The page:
Is there a way to read environment variables in Node.js code?

Like for example Python's os.environ['HOME'].

up vote 1615 down vote accepted
process.env.ENV_VARIABLE

Where ENV_VARIABLE is the name of the variable you wish to access.

See Node.js docs for process.env.

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    Note that this will not be visible outside the node process and its subprocesses. E.g. it wouldn't be visible if you fire env in another shell window while the node process is running, nor in the same shell after the node process exits. – Marko Bonaci May 30 '15 at 10:10
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    this also works for assigning variables. process.env.FOO = "foo"; works. – chicks Sep 11 '15 at 17:16
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    It's worth mentioning that this does not work in a React application. process.env is sanitized for security reasons. Only variables that begin with REACT_ENV_ are available. See: github.com/facebookincubator/create-react-app/blob/master/… – Mark Edington Jul 11 '17 at 12:25
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    @MarkEdington I think it should be REACT_APP_ – Mr. 14 Oct 19 '17 at 15:35
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    @Mr.14 Right you are! It's REACT_APP_ not REACT_ENV_ – Mark Edington Oct 20 '17 at 18:17

When using Node.js, you can retrieve environment variables by key from the process.env object:

for example

var mode   = process.env.NODE_ENV;
var apiKey = process.env.apiKey; // '42348901293989849243'

Here is the answer that will explain setting environment variables in node.js

  • what lib is required to use the above process.env method? – user_mda Nov 1 '15 at 19:27
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    @user_mda process.env is built into the node.js api. – Jason Axelson Jan 20 '16 at 1:47
  • Do I just set whatever I want on the process.env? why do people set it there as opposed to say, a config object that is require()'ed by node.js? – PDN Apr 27 '16 at 1:05
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    process.env gives you access to environment variable set at an operating system level. These can be set in various ways and will depend on where you are deploying your app For example, I often run my local app using NODE_ENV=development NODE_PATH=lib node server.js. Then process.env.NODE_PATH will return 'lib' – NectarSoft May 6 '16 at 19:22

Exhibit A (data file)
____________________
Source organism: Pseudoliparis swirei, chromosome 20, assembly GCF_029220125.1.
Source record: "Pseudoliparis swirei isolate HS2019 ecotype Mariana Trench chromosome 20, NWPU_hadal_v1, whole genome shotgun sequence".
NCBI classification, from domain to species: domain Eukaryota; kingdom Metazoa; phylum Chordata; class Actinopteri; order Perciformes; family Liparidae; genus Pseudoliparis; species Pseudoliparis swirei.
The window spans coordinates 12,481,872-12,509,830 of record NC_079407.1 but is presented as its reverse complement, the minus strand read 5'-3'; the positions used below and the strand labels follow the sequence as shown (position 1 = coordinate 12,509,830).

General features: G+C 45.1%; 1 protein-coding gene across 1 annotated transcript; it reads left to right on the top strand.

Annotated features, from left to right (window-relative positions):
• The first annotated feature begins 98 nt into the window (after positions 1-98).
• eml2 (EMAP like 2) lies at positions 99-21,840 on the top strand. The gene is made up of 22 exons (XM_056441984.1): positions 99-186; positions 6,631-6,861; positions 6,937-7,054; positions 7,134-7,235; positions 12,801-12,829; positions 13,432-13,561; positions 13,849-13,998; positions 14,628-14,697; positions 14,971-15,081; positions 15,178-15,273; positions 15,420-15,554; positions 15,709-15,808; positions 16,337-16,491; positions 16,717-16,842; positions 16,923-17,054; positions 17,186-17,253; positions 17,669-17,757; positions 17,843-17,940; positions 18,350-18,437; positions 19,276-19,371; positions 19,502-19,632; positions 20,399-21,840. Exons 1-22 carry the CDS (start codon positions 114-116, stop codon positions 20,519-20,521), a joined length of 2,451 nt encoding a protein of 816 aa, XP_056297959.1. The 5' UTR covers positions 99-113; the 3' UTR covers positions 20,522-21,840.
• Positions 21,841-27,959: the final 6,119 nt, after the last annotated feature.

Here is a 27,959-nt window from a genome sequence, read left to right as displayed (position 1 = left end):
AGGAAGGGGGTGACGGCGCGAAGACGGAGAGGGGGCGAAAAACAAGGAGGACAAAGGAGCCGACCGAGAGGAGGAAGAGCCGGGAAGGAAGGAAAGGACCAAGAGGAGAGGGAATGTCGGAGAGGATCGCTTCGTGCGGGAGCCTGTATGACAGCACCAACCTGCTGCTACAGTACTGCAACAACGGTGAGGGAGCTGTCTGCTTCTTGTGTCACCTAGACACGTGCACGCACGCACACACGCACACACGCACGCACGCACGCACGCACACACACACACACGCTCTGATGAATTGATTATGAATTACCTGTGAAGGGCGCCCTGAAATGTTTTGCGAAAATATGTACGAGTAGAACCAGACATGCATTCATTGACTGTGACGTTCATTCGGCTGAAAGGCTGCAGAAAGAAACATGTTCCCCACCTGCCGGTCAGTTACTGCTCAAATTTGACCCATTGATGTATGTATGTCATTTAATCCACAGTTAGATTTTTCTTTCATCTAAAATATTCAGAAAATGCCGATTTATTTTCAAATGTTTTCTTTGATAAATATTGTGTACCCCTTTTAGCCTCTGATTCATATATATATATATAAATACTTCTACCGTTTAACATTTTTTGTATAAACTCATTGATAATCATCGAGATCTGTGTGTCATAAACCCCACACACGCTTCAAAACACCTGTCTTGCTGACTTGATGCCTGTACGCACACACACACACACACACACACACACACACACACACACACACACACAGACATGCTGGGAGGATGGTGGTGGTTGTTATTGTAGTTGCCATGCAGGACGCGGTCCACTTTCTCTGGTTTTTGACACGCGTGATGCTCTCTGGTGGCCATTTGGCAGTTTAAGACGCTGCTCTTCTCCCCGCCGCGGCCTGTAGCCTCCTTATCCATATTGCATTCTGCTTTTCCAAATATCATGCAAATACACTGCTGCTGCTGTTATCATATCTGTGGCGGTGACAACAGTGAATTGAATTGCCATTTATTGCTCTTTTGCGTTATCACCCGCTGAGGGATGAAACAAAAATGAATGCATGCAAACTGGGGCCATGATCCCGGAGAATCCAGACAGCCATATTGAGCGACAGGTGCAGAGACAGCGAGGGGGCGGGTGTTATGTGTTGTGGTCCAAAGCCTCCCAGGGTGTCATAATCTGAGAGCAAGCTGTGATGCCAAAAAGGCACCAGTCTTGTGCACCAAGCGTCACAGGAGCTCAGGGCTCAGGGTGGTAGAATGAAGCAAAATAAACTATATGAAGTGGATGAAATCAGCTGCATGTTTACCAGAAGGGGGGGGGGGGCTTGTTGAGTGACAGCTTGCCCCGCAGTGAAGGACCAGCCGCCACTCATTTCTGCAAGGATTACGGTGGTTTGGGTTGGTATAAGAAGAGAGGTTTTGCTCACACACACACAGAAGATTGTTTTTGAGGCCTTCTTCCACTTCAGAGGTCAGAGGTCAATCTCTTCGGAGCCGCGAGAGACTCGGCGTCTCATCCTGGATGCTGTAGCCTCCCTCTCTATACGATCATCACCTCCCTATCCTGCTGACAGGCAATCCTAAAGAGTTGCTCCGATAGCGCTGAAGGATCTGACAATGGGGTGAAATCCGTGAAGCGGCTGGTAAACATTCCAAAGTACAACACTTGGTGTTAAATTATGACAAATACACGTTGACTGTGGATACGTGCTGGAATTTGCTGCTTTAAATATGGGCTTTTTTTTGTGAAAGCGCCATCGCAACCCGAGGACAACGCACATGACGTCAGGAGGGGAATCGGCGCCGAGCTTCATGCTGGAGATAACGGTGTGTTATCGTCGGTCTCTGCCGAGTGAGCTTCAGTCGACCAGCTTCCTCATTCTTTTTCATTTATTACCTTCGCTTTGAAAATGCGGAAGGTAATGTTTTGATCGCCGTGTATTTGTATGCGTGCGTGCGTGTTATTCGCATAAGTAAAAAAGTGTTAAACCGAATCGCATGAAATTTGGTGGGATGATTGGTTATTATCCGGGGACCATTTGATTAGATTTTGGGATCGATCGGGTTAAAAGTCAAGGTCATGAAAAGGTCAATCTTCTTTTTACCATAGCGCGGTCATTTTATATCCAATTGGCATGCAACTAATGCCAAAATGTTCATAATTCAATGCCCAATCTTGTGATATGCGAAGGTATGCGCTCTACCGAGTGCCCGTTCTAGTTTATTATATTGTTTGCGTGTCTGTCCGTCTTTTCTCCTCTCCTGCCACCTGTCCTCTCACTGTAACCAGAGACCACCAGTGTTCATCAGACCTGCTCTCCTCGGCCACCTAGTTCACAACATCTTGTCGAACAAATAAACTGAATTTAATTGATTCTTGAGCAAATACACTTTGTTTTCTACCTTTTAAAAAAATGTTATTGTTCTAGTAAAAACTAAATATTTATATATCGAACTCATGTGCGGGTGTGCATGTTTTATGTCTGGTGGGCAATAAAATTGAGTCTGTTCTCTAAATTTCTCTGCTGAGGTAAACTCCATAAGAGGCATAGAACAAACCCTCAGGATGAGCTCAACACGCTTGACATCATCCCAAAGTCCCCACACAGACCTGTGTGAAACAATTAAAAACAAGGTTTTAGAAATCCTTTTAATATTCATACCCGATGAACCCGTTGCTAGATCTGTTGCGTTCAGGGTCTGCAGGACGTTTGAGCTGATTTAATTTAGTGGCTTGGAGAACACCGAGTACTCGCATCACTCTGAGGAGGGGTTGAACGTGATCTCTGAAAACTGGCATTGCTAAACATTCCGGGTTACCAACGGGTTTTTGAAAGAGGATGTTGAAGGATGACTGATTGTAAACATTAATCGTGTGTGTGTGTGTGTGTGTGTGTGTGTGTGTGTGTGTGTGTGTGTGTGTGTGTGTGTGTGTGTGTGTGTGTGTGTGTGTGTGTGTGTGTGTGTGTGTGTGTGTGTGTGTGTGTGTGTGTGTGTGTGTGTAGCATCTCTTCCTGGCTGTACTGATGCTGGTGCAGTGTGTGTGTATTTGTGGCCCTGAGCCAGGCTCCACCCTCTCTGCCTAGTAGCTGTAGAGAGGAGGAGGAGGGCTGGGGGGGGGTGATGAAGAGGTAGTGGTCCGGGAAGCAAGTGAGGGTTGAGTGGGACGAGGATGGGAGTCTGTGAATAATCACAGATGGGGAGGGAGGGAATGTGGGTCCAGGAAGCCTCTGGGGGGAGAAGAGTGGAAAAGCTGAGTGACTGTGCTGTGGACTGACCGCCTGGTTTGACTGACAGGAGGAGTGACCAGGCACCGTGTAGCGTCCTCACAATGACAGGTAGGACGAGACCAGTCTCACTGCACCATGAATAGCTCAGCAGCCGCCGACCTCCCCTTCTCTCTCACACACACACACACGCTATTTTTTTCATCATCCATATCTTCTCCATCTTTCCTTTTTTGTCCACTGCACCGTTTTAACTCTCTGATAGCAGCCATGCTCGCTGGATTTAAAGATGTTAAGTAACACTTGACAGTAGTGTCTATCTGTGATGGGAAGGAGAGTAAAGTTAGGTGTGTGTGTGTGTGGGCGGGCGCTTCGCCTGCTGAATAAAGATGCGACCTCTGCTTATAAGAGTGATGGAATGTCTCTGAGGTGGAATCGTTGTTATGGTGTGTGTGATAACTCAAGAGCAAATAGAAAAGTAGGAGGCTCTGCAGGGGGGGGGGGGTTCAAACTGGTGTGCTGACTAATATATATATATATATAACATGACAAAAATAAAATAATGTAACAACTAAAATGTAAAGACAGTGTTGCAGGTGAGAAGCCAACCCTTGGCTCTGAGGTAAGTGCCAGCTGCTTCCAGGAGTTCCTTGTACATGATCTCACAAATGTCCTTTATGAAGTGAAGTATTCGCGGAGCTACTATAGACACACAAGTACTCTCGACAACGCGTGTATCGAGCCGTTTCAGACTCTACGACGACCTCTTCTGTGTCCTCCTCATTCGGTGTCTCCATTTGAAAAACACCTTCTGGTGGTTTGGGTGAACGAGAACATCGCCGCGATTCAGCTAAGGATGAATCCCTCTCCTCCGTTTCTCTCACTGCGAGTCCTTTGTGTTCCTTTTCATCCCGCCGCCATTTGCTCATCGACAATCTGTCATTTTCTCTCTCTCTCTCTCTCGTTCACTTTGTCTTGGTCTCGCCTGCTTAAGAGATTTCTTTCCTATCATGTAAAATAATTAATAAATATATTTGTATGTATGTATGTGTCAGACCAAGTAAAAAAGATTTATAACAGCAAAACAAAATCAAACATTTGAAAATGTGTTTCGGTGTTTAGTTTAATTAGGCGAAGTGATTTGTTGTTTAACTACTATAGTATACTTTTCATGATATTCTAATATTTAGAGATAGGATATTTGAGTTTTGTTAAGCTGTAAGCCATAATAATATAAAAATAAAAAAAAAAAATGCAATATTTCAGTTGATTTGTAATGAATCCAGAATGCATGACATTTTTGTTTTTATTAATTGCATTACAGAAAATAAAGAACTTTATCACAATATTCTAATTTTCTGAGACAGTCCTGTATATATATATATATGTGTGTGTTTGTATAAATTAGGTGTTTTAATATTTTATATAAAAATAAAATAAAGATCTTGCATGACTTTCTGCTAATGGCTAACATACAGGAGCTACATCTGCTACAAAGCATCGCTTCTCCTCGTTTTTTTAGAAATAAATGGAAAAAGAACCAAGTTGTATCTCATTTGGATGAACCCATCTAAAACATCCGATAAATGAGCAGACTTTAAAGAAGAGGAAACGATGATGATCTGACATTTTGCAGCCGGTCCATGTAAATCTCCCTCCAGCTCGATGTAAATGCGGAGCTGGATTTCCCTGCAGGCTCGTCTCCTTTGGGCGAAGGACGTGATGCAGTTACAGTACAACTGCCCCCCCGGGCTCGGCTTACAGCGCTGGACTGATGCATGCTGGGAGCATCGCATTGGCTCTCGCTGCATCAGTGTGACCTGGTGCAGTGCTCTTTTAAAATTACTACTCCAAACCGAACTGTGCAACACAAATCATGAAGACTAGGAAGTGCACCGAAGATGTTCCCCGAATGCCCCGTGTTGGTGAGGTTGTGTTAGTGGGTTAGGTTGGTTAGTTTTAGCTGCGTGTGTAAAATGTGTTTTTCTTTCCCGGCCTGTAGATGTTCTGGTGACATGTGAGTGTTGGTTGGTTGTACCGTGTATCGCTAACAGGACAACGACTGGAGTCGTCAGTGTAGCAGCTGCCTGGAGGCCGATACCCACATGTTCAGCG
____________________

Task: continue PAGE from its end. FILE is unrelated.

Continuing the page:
If you want to use a string key generated in your Node.js program, say, var v = 'HOME', you can use process.env[v].

Otherwise, process.env.VARNAME has to be hardcoded in your program.

You can use env package to manage your environment variables per project:

  • Create a .env file under the project directory and put all of your variables there.
  • Add this line in the top of your application entry file:
    require('dotenv').config();

Done. Now you can access your environment variables with process.env.ENV_NAME.

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    The dotenv package is useful, but the question asked is answered by reading process.env.ENV_VARIABLE. The dovenv package is all about loading setting from a file into the environment. – Robert Patterson May 11 at 14:40
  • That's my point: manage and load env variables from env library. – Huy Vo May 11 at 15:38
  • You can do the same in a non-node.js-specific way using the envdir utility. – Chris Johnson Jun 23 at 18:23

To retrieve environment variables in Node.JS you can use process.env.VARIABLE_NAME, but don't forget that assigning a property on process.env will implicitly convert the value to a string.

Avoid Boolean Logic

Even if your .env file defines a variable like SHOULD_SEND=false or SHOULD_SEND=0, the values will be converted to strings (“false” and “0” respectively) and not interpreted as booleans.

if (process.env.SHOULD_SEND) {
 mailer.send();
} else {
  console.log("this won't be reached with values like false and 0");
}

Instead, you should make explicit checks. I’ve found depending on the environment name goes a long way.

 db.connect({
  debug: process.env.NODE_ENV === 'development'
 });

protected by Chris Pietschmann Jan 6 '17 at 23:22

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